That last bit is about the worst that’s happened to me because of my uniform, though. I know it’s different to wear yours. I’ve never had to worry someone might shoot me while I’m sitting in my car drinking coffee. People dressed like me don’t get targeted like that. Not in the United States, anyway. There are limits to the similarities here.
Still, it’s hard to be a symbol. Our uniforms, in their different ways, signify something that is impossible for us to be fully. We represent what is more trustworthy and reliable than we ourselves are. Our presence gestures to something that is powerful and that is worthy and that is not exactly us, even on our best days.
Or that’s the hope, at least. Symbols gather to them potencies and significations we’d rather not carry. Even ones we deliberately reject. Control, oppression, the raw will to power.
On the best of days, I get high fives from kids because uniforms can be very interesting to children. Their parents smile when a high five happens because this affirms that their children are growing up in a world whose foundations are secure, a world that is safe and where people with power—people like us—want what is best for them. Uniforms like the ones you and I wear both represent and help create that security. We walk around communicating, “The center will hold, the center will hold, the center will hold.”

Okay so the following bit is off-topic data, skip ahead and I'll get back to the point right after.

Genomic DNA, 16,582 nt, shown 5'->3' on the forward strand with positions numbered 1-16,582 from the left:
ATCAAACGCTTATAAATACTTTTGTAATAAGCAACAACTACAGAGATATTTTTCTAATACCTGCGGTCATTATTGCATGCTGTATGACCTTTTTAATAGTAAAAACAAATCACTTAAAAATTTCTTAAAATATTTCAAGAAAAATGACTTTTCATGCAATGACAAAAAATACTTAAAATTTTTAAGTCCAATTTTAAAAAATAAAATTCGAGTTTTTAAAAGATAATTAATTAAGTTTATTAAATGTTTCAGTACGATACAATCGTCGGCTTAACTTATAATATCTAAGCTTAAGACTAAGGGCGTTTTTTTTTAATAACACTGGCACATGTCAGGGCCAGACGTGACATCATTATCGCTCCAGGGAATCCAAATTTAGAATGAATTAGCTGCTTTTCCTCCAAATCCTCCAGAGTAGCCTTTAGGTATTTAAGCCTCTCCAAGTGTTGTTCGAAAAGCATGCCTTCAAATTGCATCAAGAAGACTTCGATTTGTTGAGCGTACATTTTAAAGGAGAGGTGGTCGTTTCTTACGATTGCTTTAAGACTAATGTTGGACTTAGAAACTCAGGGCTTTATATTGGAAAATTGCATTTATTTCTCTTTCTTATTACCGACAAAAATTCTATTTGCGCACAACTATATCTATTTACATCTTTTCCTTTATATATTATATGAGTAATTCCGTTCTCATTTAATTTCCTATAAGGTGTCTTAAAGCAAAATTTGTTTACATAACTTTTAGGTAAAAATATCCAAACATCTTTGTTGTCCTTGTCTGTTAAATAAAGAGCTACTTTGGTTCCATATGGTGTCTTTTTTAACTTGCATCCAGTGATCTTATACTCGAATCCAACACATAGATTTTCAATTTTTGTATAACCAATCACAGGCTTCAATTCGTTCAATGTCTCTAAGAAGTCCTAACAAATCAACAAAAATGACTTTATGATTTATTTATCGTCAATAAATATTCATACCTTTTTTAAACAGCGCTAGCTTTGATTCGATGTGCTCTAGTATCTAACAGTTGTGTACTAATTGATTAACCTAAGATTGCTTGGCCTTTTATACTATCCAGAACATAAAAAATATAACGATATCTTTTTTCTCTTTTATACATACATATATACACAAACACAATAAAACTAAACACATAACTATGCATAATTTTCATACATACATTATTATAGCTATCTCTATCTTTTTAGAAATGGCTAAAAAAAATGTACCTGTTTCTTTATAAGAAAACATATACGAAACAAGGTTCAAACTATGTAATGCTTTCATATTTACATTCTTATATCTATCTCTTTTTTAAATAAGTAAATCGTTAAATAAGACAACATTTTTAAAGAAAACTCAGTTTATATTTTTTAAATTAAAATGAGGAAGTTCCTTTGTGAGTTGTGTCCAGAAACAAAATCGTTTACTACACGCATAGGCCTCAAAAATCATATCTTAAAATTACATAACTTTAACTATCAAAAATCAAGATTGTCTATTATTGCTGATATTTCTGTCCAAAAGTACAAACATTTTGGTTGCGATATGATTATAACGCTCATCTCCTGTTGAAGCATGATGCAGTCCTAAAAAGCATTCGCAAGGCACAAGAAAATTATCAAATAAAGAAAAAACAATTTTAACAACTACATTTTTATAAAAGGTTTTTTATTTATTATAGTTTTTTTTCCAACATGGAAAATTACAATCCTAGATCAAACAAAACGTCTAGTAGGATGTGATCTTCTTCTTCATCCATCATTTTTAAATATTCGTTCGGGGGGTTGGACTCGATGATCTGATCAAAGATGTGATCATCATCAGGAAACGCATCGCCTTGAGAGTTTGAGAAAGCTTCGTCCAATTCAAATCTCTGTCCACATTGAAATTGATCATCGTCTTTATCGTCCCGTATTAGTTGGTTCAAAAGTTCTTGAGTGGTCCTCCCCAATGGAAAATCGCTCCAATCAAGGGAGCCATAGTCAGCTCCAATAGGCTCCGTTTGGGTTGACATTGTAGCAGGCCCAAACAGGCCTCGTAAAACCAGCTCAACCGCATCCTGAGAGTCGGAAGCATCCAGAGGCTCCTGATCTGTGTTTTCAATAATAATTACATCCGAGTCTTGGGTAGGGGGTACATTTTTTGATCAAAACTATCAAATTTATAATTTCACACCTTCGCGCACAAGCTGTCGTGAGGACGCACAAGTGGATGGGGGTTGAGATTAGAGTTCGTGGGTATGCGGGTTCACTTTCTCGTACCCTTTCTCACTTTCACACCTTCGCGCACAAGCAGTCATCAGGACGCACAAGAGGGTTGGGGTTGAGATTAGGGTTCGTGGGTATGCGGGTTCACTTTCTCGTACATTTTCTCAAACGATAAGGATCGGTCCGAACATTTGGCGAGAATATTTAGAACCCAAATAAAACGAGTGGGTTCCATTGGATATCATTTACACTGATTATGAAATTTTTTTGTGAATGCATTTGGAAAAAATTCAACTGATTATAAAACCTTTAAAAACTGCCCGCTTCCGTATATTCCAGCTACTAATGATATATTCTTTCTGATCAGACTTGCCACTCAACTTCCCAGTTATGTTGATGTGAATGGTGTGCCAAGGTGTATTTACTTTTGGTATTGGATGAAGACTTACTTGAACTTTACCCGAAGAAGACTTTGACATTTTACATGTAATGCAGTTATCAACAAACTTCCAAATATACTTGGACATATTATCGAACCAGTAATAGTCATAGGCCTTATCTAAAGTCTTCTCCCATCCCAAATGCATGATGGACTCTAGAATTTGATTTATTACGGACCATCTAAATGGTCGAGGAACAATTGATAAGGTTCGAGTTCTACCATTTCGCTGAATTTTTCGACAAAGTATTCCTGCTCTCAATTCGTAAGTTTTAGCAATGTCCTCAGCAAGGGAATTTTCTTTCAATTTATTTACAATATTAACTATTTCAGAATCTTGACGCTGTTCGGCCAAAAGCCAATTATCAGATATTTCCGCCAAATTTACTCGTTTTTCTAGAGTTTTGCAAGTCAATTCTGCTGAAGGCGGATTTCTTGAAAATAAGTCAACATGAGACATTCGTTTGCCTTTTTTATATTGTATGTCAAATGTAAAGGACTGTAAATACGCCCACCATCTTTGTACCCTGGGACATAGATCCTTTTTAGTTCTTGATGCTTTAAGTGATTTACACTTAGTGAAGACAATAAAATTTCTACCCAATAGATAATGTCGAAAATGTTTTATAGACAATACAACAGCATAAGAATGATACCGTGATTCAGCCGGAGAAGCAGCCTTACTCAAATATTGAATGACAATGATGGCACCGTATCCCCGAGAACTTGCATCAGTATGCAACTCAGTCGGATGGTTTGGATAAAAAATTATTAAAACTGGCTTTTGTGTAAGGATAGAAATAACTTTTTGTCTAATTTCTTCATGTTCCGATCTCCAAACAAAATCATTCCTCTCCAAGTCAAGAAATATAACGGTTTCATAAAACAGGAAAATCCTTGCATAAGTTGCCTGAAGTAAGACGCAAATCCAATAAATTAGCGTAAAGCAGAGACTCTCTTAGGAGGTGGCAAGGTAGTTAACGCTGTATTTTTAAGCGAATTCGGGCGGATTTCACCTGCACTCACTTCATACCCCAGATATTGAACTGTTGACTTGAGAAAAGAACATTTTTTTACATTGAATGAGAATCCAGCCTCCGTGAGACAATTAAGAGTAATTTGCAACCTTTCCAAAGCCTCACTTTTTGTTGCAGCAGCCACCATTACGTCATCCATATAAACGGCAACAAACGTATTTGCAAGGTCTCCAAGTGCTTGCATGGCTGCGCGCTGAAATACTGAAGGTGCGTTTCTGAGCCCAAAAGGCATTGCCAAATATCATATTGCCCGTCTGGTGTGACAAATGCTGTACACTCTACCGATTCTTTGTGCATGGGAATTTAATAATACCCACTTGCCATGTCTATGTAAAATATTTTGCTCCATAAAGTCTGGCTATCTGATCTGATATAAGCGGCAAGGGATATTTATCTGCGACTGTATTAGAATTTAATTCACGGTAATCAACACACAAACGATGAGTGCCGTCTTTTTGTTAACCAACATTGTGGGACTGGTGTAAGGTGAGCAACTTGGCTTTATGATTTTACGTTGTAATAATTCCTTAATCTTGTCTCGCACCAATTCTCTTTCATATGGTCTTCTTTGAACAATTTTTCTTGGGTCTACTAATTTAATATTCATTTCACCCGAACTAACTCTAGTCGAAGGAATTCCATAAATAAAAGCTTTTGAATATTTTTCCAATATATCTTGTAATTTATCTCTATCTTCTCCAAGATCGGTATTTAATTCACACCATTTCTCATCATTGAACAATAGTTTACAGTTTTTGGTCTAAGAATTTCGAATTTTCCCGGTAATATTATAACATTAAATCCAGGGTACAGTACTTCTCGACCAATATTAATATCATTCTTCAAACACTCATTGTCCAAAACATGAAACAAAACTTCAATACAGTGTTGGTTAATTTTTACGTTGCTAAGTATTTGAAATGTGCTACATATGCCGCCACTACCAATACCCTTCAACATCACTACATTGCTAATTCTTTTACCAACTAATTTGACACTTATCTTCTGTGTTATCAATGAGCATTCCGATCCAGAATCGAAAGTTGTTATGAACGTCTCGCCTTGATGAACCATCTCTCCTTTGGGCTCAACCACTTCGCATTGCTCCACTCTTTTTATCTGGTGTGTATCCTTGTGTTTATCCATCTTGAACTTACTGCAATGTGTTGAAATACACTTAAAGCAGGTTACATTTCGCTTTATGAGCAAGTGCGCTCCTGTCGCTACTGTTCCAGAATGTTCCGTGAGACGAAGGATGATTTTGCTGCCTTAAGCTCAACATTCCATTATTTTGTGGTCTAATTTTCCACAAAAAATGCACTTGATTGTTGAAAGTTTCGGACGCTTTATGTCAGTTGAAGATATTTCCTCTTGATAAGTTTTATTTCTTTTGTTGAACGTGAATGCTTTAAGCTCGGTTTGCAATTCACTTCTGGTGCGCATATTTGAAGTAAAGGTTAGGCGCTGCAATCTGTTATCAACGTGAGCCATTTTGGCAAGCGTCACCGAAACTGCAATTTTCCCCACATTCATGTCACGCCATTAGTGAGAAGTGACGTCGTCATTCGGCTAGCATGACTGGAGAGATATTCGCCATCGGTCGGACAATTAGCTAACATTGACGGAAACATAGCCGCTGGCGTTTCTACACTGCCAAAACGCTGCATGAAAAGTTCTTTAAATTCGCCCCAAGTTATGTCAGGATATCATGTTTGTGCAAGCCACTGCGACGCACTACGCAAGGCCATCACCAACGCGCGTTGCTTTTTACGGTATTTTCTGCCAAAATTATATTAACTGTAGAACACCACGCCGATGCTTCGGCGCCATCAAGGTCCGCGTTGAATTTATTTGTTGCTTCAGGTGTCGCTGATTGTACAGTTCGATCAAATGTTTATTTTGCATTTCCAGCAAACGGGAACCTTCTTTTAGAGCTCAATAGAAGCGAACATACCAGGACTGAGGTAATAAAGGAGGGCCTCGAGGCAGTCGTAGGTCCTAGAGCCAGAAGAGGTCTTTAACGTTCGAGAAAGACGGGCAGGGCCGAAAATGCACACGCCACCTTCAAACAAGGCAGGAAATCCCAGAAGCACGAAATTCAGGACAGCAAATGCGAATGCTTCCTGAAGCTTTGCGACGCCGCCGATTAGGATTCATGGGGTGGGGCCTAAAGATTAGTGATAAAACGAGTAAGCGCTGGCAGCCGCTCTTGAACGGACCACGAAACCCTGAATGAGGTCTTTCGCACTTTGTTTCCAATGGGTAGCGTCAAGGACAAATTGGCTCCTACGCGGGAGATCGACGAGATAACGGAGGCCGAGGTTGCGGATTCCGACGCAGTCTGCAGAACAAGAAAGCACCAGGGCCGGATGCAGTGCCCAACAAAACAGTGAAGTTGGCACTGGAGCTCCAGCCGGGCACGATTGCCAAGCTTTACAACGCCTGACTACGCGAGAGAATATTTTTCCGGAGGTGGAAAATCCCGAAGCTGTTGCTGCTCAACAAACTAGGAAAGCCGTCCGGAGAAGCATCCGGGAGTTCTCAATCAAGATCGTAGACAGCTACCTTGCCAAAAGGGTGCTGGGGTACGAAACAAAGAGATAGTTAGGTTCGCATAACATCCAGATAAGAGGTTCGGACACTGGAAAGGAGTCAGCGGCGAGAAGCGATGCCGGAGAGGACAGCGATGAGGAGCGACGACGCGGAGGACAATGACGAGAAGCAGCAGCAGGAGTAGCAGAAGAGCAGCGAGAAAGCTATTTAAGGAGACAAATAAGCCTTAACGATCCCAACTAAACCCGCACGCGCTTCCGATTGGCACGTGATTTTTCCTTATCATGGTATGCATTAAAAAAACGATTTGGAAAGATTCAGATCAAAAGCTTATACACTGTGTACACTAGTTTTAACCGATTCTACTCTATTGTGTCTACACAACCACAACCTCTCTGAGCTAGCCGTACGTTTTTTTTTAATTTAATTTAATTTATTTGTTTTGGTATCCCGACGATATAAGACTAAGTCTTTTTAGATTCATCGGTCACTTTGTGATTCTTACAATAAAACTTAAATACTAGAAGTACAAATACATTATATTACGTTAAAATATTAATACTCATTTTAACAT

Again, that’s the hope. On the best days, that’s how it is.
I know that there have not been many days like that for you in recent months. George Floyd died in police custody—a man whose death was mourned and condemned by quite literally every police officer I know—and since that happened, you have tried to do your jobs in towns and cities that do not seem to want you in them anymore. The very people whose security you have sworn to ensure, the very people whose center you are trying to hold—they are protesting you, and they are doing it as you are trying to protect their very ability to protest.